The New Economics of OTC Derivatives: MVA vs. CVA, FVA & KVA
The impact of Initial Margin – Part 1
From September 2016 the financial industry is facing new regulation that is going to shape (again) the business of OTC derivatives: all tier-1 derivative dealers will have to post Initial Margin on their books of bilateral trades. From September 2020 nearly all financial institutions will have to comply. The Fed and ISDA have estimated the cost of this new framework in the many-billion zone.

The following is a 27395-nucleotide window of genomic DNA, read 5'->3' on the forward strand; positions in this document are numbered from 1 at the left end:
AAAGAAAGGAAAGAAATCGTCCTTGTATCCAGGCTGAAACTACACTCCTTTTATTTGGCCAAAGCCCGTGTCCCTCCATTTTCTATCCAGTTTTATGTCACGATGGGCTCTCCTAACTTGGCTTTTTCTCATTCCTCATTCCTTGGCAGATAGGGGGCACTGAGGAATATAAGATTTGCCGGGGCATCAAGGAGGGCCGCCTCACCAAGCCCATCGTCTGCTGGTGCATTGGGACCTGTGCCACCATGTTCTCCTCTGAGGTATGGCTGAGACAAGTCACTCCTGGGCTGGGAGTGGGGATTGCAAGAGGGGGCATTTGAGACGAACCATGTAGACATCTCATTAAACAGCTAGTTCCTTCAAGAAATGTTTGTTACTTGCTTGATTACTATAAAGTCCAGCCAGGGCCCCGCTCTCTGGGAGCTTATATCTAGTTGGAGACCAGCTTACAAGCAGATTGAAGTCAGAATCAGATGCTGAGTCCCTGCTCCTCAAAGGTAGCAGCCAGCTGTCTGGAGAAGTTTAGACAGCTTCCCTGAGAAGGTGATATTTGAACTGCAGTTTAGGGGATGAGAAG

In this first part of this paper we introduce the details of the new regulatory framework and present computations of all XVAs (including MVA) under different trading conditions for an illustrative interest rate swap. We see how the cost of trading is going back to the old uncollateralised levels with the new regulation. We also show how banks now have a clear economic incentive to clear trades via CCPs, but also that there will still be a strong market for bilateral trading. We see how MVA can have strong Wrong Way Risk and how not only the actual value of MVA will be very high but its volatility will be very strong too in stressed markets as a result of the leverage mechanism that the regulatory €50m threshold produces. Therefore, simulating the Initial Margin accurately within the XVA Monte Carlo engine is central for correct pricing and hedging.